If there had been no North Shore Birth Center, we would have looked for another one (there is one in Cambridge, MA).If we did not find it, we would have either considered a home birth or, as a last disappointing resort, gone to the nearest hospital (NOT Beverly Hospital), still opting for a natural delivery with a midwife.

So, from a financial perspective, the Board should and needs to be aware that the North Shore Birth Center is bringing business to the Beverly Hospital, that the Birth Center can be the door opening to all the other Beverly Hospital services, that the Birth Center brings a positive image to Beverly Hospital, giving it an edge over the other nearby hospitals in terms of childbirth delivery. What better marketing could you hope for?! Since the Birth Center largely serves uncomplicated, and low-risk pregnancies, it also provides a benefit to Beverly Hospital by freeing up its Obstetrics/Delivery physicians and support staff to focus on what they are best equipped for, complicated, high-risk pregnancies, including C-sections.

We respectfully urge you, after careful thought and consideration of all the facts and evidence, to reject the proposal and allow the Birth Center to continue its wonderful work. We truly hope you decide to maintain the North Shore Birth Center tradition alive – for its professional and top-notch standard of care, for its patients (both moms and dads), for giving women more options, and, if for nothing else, considering the positive and marketable image the existence of the Birth Center unit brings to the Beverly Hospital. In these challenging times, when national debates rage about how to improve medical care and choices in this country while simultaneously cutting costs of care, it would be the wrong decision, as well as counterproductive one, to close the Birth Center.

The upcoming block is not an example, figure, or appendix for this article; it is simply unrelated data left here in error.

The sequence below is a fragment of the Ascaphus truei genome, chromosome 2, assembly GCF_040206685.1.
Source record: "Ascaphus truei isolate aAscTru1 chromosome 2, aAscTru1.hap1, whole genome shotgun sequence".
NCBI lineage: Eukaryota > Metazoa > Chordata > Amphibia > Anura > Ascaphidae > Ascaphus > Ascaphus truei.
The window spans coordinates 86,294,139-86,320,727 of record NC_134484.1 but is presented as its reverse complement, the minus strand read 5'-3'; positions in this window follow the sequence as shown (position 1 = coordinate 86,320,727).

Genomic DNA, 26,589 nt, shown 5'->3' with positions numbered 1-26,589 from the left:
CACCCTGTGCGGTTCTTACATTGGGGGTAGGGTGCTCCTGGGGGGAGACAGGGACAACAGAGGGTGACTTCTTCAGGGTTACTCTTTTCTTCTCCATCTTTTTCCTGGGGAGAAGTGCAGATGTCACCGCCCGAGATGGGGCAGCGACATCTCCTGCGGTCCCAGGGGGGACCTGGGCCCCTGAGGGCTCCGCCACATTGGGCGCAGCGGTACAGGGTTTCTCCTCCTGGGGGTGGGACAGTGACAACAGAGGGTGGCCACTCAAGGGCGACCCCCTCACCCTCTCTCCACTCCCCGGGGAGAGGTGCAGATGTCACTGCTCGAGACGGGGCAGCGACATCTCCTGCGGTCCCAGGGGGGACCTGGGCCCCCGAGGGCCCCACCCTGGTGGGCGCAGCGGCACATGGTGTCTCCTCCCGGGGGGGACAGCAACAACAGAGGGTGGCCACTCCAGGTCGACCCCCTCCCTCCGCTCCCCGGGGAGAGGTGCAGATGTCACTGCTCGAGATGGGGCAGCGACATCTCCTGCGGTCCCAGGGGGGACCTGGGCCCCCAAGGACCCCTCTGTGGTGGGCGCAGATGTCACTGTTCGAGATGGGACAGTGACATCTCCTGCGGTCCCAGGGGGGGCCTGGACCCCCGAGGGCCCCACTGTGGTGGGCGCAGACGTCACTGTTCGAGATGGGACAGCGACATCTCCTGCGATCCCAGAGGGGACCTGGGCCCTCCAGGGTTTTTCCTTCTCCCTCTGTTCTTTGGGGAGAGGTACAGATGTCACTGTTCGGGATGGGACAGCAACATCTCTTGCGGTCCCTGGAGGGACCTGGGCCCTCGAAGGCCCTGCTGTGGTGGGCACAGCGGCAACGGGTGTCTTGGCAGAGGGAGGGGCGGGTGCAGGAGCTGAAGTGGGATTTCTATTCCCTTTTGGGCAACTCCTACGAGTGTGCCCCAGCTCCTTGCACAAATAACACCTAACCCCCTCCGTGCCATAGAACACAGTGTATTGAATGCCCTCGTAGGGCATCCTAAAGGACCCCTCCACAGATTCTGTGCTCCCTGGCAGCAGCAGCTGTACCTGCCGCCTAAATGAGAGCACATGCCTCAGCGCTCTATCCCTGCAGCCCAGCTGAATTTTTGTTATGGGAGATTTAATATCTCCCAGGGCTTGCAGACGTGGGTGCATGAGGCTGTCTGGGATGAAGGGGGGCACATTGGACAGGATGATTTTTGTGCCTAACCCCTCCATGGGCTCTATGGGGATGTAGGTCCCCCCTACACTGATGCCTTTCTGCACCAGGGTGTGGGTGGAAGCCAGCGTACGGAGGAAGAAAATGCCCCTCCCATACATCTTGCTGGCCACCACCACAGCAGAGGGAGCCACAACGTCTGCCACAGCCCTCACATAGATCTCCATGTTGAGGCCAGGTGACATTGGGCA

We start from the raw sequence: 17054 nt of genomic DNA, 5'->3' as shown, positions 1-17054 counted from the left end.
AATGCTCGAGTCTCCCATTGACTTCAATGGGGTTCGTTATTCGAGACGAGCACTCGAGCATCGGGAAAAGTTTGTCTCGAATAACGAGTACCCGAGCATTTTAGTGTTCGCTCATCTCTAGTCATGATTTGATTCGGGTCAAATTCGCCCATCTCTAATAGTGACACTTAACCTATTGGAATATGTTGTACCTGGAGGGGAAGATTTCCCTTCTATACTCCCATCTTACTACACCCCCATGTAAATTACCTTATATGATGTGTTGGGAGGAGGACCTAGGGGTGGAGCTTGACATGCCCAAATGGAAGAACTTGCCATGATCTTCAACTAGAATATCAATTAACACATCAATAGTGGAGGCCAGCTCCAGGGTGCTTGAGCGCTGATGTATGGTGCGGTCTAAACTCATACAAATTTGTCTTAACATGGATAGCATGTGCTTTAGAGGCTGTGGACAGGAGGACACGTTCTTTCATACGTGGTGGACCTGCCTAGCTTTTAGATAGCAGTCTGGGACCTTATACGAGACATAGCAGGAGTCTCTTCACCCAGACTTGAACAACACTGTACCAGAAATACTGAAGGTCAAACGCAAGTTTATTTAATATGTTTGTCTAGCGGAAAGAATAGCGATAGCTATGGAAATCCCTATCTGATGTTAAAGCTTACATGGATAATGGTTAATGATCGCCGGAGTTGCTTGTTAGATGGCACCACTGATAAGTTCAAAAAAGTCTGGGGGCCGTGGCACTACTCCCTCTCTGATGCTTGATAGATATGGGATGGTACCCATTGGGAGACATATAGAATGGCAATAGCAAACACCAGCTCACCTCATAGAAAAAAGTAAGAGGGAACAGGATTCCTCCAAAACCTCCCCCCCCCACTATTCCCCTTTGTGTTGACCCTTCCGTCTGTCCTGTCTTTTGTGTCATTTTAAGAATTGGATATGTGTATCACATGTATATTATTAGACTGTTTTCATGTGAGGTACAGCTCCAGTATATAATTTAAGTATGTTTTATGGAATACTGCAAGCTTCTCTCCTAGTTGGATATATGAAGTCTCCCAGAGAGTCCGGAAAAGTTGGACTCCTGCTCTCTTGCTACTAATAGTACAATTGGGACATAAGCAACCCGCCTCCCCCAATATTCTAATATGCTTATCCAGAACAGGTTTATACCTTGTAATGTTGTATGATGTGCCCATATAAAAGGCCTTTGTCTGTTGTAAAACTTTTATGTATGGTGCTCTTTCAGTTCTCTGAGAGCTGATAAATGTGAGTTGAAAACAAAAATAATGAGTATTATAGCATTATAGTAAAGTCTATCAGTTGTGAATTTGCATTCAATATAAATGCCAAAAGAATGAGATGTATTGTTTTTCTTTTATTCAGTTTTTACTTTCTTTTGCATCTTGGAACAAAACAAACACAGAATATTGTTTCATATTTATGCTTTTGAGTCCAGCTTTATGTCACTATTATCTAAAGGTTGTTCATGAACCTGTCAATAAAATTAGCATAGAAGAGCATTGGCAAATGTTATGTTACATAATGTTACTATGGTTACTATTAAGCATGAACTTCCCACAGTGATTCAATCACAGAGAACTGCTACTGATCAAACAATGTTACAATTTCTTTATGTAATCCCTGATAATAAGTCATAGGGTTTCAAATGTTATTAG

A letter sent by Marilyn…

To the Board of Trustees,

I write today to support the continuation of the North Shore Birth Center as a free-standing maternity and women’s health center on the campus of Beverly Hospital. I also write to honor the birth of my son, born on this morning 24 years ago at the North Shore Birth Center. Finally, I write to honor the fine midwives who gently ushered him into the world and expanded my own professional practice of nursing.